The room goes quiet. We all look at each other, sitting on our hands.

I’ve asked this question of thousands of people. Perhaps one out of 50 will talk about a friendship gone sour due to miscommunication or inappropriate expectations. The other 49 of us sit silently, wondering why our fears are so disconnected from reality.

Most of us have been raised to solve our own problems and not trouble anyone else. Independence, we’ve been told, is the great American virtue. Asking for help somehow implies we’re not clever enough or strong enough - it’s a sign of weakness. We fear it will obligate us to do something in return that we don’t really want to do.

Let’s be honest - when we’re raising money, we are asking for help. If we individually had enough money or energy or power to solve community problems alone, we’d probably just do it ourselves.

Unfortunately, big challenges such as poverty, disease, and injustice require big solutions. None of use can solve them individually. We need each other.

Let me suggest a way of asking that might ease your mind. “Maxine,” you say, “I’m involved with a great cause. We’re doing terrific work to improve our community and we need your help. If you could support us with a $500 donation, it would mean a great deal to me. If you choose not to participate, that’s OK - we’ll still be friends no matter what. But I sure hope you can help.”

In other words, when you ask, you give the person explicit permission to say no. There’s no pressure involved.

Given your passion and the power of your cause, some will say yes. I promise you that they will be grateful for the opportunity to participate.



AddThis Social Bookmark Button
AddThis Social Bookmark Button
 Subscribe in a reader

***********************


About the Author:

Andy Robinson is a consultant and trainer based in Plainfield, Vermont. He is the author of Big Gifts for Small Groups: A Board Member’s 1-Hour Guide to Securing Gifts of $500 to $5,000 and Great Boards for Small Groups: A 1-Hour Guide to Governing a Growing Nonprofit, both of which can be ordered from Emerson & Church, Publishers. You can reach Andy at 802-479-7365 or andyfund@earthlink.net.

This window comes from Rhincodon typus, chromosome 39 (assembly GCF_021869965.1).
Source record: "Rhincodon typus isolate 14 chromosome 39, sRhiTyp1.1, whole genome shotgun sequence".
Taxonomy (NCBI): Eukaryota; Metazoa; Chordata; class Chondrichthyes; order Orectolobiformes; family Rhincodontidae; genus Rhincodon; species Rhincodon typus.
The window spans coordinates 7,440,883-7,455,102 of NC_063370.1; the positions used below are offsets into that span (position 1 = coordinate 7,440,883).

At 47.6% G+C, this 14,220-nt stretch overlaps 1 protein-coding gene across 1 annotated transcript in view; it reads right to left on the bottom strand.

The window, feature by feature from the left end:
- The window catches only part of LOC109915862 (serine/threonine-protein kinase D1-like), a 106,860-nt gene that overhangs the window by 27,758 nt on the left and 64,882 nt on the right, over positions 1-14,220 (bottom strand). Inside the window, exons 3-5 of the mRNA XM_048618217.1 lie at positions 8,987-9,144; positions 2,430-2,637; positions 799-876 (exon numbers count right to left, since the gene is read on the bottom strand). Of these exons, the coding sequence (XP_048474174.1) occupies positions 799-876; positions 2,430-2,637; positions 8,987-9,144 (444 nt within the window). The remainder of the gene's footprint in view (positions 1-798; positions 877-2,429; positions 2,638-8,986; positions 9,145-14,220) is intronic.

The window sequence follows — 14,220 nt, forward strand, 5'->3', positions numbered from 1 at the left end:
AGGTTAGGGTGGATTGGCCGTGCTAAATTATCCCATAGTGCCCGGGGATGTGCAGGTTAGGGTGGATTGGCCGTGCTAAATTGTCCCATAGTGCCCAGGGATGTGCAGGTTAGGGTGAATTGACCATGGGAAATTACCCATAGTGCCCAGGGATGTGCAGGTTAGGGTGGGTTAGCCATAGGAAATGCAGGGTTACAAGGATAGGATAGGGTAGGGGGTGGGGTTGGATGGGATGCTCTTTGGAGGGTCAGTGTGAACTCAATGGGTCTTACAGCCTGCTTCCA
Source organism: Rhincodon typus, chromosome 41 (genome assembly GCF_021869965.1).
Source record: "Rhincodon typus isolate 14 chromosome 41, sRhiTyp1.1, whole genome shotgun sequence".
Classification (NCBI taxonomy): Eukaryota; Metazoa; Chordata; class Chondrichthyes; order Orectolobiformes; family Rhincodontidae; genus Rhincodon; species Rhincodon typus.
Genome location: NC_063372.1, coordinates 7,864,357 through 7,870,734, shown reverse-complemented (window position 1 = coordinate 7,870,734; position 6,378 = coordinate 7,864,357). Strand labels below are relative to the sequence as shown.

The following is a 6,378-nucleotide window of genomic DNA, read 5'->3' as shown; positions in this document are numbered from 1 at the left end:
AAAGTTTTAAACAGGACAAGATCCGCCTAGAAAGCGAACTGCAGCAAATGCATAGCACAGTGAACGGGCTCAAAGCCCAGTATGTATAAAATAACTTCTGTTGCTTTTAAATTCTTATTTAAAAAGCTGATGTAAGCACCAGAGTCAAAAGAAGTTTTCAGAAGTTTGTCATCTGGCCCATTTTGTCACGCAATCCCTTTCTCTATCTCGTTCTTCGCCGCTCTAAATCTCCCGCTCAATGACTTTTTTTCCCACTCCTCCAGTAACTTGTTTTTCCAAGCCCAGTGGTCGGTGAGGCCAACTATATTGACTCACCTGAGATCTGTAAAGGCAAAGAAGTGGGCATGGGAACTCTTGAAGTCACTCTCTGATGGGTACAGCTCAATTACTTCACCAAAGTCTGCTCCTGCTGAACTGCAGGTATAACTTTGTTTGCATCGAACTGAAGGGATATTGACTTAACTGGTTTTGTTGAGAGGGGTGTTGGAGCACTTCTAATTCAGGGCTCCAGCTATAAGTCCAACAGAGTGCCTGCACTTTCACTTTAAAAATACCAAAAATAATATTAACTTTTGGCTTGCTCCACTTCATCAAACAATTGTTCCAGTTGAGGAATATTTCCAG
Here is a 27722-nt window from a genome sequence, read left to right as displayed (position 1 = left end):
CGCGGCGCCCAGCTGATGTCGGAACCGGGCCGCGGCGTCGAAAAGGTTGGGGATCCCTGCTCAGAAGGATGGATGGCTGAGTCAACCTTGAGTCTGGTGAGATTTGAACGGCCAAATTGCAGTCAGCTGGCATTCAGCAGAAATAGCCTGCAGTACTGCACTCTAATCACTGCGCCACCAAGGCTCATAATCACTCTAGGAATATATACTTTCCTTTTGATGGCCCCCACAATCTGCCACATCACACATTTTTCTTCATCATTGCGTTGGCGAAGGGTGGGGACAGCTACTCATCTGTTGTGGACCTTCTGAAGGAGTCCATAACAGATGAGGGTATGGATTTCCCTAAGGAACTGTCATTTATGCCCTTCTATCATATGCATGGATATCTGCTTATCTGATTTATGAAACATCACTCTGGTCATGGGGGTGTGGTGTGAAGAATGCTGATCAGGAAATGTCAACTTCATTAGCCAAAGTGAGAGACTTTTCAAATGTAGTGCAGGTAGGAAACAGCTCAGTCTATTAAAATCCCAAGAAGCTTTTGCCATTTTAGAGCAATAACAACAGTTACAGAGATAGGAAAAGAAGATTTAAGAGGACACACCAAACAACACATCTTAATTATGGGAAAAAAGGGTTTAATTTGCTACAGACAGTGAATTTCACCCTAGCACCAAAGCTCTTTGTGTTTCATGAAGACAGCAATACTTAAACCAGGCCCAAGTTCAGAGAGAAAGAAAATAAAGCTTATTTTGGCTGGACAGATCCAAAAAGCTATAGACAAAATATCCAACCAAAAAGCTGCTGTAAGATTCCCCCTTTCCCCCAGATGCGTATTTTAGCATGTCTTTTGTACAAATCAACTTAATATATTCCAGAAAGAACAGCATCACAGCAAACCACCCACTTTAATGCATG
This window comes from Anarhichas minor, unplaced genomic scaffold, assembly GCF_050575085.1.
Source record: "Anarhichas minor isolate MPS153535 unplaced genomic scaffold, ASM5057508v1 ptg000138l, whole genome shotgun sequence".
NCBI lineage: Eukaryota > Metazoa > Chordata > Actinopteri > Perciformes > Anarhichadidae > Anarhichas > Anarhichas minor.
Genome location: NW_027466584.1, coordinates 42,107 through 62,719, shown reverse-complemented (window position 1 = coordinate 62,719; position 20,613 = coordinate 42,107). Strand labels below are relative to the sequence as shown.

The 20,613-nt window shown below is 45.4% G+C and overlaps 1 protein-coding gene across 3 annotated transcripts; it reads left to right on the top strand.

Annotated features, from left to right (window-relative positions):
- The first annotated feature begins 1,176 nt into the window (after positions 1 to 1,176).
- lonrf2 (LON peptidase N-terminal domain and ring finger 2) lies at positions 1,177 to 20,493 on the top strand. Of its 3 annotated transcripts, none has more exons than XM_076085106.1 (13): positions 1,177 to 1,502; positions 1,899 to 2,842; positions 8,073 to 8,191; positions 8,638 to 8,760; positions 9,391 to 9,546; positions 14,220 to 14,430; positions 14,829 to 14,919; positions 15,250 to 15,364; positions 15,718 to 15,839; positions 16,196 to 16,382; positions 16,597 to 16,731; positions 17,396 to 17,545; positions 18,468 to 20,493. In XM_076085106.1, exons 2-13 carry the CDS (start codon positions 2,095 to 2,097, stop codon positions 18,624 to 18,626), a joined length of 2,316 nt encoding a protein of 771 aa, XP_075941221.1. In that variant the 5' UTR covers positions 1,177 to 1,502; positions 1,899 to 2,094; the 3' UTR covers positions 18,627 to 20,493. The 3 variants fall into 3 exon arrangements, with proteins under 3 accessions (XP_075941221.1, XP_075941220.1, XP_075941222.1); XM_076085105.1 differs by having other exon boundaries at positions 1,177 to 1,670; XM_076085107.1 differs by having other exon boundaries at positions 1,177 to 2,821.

This article is reprinted from the Contributions Magazine (www.contributionsmagazine.com) "How-to" Library with permission.

Contributions Magazine, the "How-to" Source for Nonprofit Professionals published four times yearly, offers free subscriptions to nonprofit staff and volunteers. Visit www.contributionsmagazine.com to subscribe.





Want to get more great fundraising information just like this?
Join our mailing list and we'll send you an email every time we publish a new article!

Your Name:

Your E-mail Address:

We promise never to sell, rent, or give your
email address to anyone else. PERIOD!


Editor's Picks

Fundraising Booklets
Cookiedough Fundraising
Scratchcard Fundraising
Safe Fundraising



Recommended Suppliers

Constant Contact
The gold standard in nonprofit email newsletter delivery. Custom newsletter templates, funding appeals, event updates & more. 20% nonprofit discount!

www.constantcontact.com


Recommended Books

7 Essential Steps to Raising Money by Mail
Learn with practical examples, detailed checklists, writing helps and other tools. Sample letters for different types of solicitations and for different nonprofit groups. A step by step guide to writing fundraising letters.

www.StepByStepFundraising.com

Silent Auction Guide & Toolkit
Learn how to create a successful silent auction fundraiser. Silent auction strategies, timelines, auction items and how to organize and display them, how to close an auction and take payments, and other add on fundraisers to boost the bottom line of your silent auction.

www.StepByStepFundraising.com

Let's Raise Money
The inside scoop about small group fundraising. Learn from the founder of a national fundraising company as he reveals secrets observed over nearly two decades of fundraising.
www.LetsRaiseMoney.com
Read a Free Excerpt

The Ultimate Guide to Planning a 5K Run or Walk Fundraiser
Plan a successful race from scratch. Proven marketing strategies, find and manage volunteers, maximize revenues, recruit and motivate teams. Checklists, forms, speadsheets, worksheets all included.

www.CharityMile.com

Secrets of the Charity Auction Experts
Learn from the experts! Discover the best selling auction items. How to get auction items donated. How to boost attendance. How to get more bids and higher selling prices. How to coordinating volunteers, staff and auction consultants.

www.StepByStepFundraising.com

Grant Writing for Beginners
Learn how to quickly and easily establish relationships with regional foundations and build a strong base of grant support for your nonprofit.

www.WriteGrantProposals.com
Read a Free Excerpt




Index / Subscribe Free / Contact Info / Fundraising Yellow Pages
Fundraising Newsletter / Fundraising Booklets
Fundraising Classifieds / Fundraising Links


ISSN 1530-5813 - Library of Congress, Washington DC, USA
copyright © 1996 - 2010 all rights reserved Fund$Raiser Cyberzine